I am a fallen runnning god

Here I am, an erstwhile running god (minor), reduced to taking a selfie to remind myself that the sun can still back light my long hair. Unfortunately just after this shot, I was restrained, transported to a local barber not known for his sympathy towards “elderly gentlemen with long locks” and shorn forthwith. His parting shot to Lorna was “Unfortunately we get a lot like your husband. They don’t want to grow up, see?”

Fact or fiction? Reader, you decide. What isn’t up for conjecture is the imposition of further injuries. Nine days ago, following rest, physio, a relaxed 48 minute run, further rest and no problems identified, I did parkrun and put effort into it. Result? My hamstring pain returned with a vengeance and has lasted. I didn’t do parkrun this Saturday nor a 10k Hoohaah race the following day. To add insult to injury I have developed a neck ache and caught a cold. To a highly tuned running machine like myself, this is not good news. What will I do? I’ll discuss it with my physio and rest until next weekend when I’ll do parkrun again. I’m due to do another 4 mile run directly after parkrun in anothe village. I might do them both and take it easy. I might do one. If the injury returns, I think I’ll stop running for three or four weeks.

The Windrush scandal! The evil Tories have imposed an immigration policy, since around 2010, when Theresa May was Home Secretary, which has the clearly stated intention of creating a “hostile environment” for illegal immigrants. In their haste to ingratiate themselves with the gutter press, the credulous electorate and the substantial numbers of unthinking xenophobics, they targeted numbers of the Windrush generation. These are the thousands of Caribbean people who were encouraged to come to Great Britain in the 1950’s and 60’s to work in transport, hospitals, nursing homes and the Post Office. Now, their children having lived their life in this country and not having the required paperwork to prove their legal residency (because the government has lost or shredded it), are under threat of deportation, cannot access services or treatment on the NHS or benefits, cannnot work, are detained and lose their housing rights, despite working in Great Britain for decades.

The evil Tories are now squirming and Amber Rudd, Home Secretary, has resigned only because this scandal has now blown up, thanks to the Guardian, despite going on for a considerable period of time. I take it as read that the Tories, as a whole, do not have a moral compass and will run roughshod over the most vulnerable groups without compunction. What is different about the Windrush situation are the blatent lies uttered by Rudd as she scrambed to put the blame on over zealous officials and civil servants. They were hers and May’s policies which advocated the “hostile environment” and keenness to wrack up the numbers of enforced deportations.Nevertheless, she professed no knowledge of the egregious consequences until leaked documents showed she was lying. The Tories simply don’t care, along with large swathes of Tory voters and Mail readers. The bar for veracity and compassion is now so low for Tory politicians that most people will see Rudd’s demise as just a bit of political fallout. She should be banned from politics and acknowledged to be a public disgrace.

 

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I find new ways to injure myself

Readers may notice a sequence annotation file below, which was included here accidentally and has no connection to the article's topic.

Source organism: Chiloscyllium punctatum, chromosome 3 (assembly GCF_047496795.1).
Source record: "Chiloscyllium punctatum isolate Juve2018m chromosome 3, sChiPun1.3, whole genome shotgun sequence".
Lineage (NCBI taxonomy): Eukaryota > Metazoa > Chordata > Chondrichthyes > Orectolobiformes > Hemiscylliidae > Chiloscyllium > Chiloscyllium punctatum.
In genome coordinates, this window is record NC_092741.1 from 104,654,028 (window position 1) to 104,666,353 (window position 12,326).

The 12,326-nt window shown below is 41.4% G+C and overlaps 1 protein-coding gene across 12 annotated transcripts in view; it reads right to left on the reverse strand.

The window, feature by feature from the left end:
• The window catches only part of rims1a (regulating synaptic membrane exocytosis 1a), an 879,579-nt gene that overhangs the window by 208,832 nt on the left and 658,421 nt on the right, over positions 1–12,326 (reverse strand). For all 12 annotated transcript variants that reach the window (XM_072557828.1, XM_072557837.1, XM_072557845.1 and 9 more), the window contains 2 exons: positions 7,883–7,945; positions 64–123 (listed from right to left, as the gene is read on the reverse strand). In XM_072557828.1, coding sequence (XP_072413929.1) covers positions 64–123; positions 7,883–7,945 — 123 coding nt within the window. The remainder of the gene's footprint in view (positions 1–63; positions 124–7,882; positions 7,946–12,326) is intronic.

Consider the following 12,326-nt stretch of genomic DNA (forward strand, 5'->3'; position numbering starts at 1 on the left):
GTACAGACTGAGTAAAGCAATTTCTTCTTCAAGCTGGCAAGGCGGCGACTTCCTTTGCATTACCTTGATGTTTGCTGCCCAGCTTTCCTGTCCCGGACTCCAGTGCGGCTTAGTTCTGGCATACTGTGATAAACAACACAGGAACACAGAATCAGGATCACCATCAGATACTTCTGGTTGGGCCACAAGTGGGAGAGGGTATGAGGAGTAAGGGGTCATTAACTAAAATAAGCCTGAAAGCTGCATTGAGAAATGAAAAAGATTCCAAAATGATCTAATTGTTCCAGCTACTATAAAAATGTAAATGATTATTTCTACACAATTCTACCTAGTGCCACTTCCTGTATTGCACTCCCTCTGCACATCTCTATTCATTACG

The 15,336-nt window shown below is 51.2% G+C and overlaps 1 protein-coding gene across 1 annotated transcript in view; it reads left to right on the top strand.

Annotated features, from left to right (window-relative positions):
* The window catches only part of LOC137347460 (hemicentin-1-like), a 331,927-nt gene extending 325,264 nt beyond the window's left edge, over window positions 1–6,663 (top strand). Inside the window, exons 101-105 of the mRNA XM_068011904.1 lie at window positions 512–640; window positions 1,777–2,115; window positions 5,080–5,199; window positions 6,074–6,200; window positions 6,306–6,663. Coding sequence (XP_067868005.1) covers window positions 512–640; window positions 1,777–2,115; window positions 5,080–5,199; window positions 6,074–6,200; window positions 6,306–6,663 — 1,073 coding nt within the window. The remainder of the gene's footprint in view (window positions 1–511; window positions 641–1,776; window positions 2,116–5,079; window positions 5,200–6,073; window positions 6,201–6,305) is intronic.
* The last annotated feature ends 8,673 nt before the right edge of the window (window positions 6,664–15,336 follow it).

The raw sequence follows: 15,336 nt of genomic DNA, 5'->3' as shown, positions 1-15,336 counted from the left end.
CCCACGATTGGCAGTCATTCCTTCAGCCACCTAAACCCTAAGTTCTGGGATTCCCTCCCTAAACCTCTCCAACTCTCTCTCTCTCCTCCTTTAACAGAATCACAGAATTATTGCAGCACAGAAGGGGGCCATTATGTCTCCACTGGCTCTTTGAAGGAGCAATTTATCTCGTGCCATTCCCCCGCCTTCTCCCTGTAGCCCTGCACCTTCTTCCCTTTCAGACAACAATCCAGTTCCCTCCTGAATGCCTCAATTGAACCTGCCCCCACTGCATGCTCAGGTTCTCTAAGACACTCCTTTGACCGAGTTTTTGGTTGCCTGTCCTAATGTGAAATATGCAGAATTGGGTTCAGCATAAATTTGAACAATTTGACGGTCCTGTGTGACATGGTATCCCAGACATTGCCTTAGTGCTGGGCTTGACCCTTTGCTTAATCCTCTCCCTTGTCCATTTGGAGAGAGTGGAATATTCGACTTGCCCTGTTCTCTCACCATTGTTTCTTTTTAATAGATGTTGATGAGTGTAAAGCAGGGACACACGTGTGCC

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I’m doing parkrun and trying hard to look possessed. I think I’m succeeding! Actually, I’ve seen the photographer and I’m trying to look relaxed and normal. This is always difficult and possibly I’ve overdone it on this occasion.

I’ve severely limited my running over several weeks to allow my calf injury to heal. I did test it out on this parkrun and it felt okay. I planned to go for a longer run midweek but cruel fate intervened. The following day after parkrun I went onto a Woodway,  a self propelling treadmill and decided the sensible thing to do would be to walk. I walked 5k at an average of 8.3kph. Result? By the evening my right hamstring was painful and this has lasted for several days. In hindsight I was taking long fast strides for too long, something I had never done before and my hamstring couldn’t cope.

Anyway, I’m having a bit of physiotherapy on my calf, and now on my hamstring. I’ll see what else I can injure so I can get good value from the physio sessions.

Two further creations. The striding woman is a metre high. I seem to have a limited attention span concerning finishing pieces. It’s so much easier starting something else rather than finessing the end product. Obviously a serious character flaw. I’ll work on it.

 

The Cambridge Literary Festival weekend has just started and we went to see Susie Orbach interviewed in the University Debating Chamber. She’s founder of the London Women’s Therapy Centre, a psychotherapist and psychoanalyst and author of the seminal Fat is a Feminist Issue. She spoke about her new book, In Therapy, a spin off of her radio programmes in which she conducts a therapy session with individual actors (they have their own devised back story and not previously divulged to Susie. I didn’t listen to the prgorammes at the time of broadcast because they sounded too contrived and a bit daft (contrast this with the marvellous Anthony Clare interviews still available as BBC podcasts). When one of the questioners at the end spoke about their entertainment value , Susie was prickly in her refutation. She was somewhat defensive and prickly with other questions too which were hardly challenging or hostile. It was an interesting talk but I won’t be seeking therapy with her anytime soon.